- Your endurance continues to grow and that helps you keep training consistently
- You start tapping in to the runner’s high and begin to enjoy the sweat sessions, to need them
How to Get Better at Running?
The only way to get better at running is to continue showing. It’s hard in different ways for all of us. But these things will help you start improving:
- Implement the run/walk program to improve your endurance
- Build a strong base before you start adding in a lot of speed workouts
- Start doing running drills that will help to improve your stride and your cadence
- Include hills in your runs. They will make your legs stronger, which will make you faster.
- Don’t be the runner who skips strength training! Free online strength training resources for runners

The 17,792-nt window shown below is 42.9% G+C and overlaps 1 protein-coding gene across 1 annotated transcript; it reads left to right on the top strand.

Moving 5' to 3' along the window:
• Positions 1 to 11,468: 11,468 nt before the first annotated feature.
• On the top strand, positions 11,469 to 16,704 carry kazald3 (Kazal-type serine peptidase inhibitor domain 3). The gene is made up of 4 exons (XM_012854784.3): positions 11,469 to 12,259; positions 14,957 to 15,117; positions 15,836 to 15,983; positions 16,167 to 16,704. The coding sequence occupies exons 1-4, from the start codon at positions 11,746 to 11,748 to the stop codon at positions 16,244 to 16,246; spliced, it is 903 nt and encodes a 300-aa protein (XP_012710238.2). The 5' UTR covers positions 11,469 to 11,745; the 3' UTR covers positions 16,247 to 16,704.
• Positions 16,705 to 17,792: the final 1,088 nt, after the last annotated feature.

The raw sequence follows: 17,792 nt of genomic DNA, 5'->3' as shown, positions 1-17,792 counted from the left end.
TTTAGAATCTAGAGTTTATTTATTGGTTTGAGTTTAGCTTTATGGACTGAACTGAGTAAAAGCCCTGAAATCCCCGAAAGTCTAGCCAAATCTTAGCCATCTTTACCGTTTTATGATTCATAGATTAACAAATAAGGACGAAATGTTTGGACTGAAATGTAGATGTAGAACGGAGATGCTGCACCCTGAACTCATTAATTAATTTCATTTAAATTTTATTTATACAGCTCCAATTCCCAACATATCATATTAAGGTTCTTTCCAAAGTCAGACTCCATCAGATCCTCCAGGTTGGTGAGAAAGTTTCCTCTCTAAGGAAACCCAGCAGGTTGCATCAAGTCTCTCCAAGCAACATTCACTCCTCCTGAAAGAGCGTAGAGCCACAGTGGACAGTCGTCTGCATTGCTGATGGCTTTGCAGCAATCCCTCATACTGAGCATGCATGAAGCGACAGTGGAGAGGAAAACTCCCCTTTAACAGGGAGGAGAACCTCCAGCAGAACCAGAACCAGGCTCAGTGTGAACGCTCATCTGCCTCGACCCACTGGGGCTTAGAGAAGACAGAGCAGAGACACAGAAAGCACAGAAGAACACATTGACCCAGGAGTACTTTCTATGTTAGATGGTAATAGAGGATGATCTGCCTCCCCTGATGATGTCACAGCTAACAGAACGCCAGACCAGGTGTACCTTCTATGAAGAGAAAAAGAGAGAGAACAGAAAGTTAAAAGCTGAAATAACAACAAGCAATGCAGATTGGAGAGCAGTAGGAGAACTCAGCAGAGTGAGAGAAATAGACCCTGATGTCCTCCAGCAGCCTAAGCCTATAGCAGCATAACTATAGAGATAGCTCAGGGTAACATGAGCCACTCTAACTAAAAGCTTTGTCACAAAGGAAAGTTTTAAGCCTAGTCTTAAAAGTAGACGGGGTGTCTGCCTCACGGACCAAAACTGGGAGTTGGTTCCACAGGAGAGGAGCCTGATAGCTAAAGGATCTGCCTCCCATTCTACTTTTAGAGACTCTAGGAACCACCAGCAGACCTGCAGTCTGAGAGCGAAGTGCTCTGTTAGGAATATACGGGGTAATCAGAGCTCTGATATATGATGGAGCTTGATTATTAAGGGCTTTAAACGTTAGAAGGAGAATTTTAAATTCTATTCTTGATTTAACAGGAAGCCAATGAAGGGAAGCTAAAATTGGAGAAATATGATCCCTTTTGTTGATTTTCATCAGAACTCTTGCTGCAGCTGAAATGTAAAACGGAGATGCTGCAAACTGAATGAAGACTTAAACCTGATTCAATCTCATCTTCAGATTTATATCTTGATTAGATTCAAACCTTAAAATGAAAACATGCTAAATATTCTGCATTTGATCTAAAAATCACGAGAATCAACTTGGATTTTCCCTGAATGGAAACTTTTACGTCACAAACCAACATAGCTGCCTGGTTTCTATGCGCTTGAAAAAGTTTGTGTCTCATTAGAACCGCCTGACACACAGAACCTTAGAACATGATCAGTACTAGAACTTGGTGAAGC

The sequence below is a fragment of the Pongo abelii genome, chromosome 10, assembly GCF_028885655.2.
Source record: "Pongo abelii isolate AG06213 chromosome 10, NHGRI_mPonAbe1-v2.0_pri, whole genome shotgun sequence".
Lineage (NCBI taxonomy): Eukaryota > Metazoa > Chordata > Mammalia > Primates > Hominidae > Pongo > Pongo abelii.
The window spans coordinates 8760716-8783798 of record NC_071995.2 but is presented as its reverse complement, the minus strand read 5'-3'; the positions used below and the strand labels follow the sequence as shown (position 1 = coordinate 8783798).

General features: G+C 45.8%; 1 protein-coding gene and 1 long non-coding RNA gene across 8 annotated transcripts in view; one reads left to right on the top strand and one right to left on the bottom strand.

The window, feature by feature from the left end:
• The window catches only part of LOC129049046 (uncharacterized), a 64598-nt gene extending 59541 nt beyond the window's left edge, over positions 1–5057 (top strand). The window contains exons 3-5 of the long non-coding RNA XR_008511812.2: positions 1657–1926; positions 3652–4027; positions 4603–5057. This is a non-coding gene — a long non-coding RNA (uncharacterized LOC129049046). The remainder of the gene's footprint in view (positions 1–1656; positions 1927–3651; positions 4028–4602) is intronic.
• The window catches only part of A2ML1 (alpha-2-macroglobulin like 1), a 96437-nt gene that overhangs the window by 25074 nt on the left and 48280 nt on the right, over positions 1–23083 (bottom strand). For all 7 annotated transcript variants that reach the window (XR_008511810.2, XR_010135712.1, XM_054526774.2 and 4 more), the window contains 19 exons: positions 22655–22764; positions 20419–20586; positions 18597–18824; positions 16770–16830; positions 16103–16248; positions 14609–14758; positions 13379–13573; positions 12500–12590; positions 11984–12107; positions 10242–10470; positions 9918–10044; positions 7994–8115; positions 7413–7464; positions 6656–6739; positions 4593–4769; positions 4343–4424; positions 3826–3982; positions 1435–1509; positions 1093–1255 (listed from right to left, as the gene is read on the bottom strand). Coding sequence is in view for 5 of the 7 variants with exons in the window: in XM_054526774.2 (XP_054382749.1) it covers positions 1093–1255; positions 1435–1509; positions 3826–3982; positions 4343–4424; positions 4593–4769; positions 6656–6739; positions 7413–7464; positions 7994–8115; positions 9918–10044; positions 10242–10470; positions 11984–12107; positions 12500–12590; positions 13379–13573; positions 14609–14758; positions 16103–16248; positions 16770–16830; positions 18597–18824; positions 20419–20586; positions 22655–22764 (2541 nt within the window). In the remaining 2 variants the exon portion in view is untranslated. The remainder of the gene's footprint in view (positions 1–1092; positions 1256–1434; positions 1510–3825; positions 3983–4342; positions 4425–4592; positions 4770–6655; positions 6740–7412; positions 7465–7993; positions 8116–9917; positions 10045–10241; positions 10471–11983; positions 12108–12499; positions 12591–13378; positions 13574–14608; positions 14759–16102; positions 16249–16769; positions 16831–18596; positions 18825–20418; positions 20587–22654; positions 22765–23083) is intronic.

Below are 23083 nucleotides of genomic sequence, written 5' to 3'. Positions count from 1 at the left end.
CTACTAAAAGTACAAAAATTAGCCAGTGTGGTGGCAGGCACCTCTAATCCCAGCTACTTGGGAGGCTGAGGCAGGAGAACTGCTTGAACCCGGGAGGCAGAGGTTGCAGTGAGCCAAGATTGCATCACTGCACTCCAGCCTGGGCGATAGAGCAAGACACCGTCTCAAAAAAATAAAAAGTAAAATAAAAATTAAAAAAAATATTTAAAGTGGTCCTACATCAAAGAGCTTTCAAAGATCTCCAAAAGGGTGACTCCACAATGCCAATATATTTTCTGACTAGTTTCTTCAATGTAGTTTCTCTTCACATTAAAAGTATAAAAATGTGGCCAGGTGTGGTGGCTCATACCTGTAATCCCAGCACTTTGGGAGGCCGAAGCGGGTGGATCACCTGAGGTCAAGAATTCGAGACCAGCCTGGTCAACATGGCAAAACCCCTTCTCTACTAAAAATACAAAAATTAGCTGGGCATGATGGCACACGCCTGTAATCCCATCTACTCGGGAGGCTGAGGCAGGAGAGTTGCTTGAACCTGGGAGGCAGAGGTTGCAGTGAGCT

- Try these beginner speed workouts once you have a solid base of running at least 3 days per week
What is a good beginner running plan?
I’ve got a number of printable plans on the site that can help you, wherever you are!
The key is to follow ONE PLAN. They are designed to progress you in a smart way which will prevent injury.
- Printable Couch to 5K Training Plan (now that’s a good day 1 start!)
- A Doable Guide to running your first 5K
- Printable Couch to 10K
- Printable Couch to half marathon
- Printable Couch to marathon
Does your running form matter?
Focusing too much on your form initially can be stressful. Instead pick a couple of key aspects and then check in during your run to see if you’re maintaining those good practices.
Checkout my running form tips for easy ways to check in during your run and the only 4 things you need to focus on initially to help you stay injury free and even breathe a little better.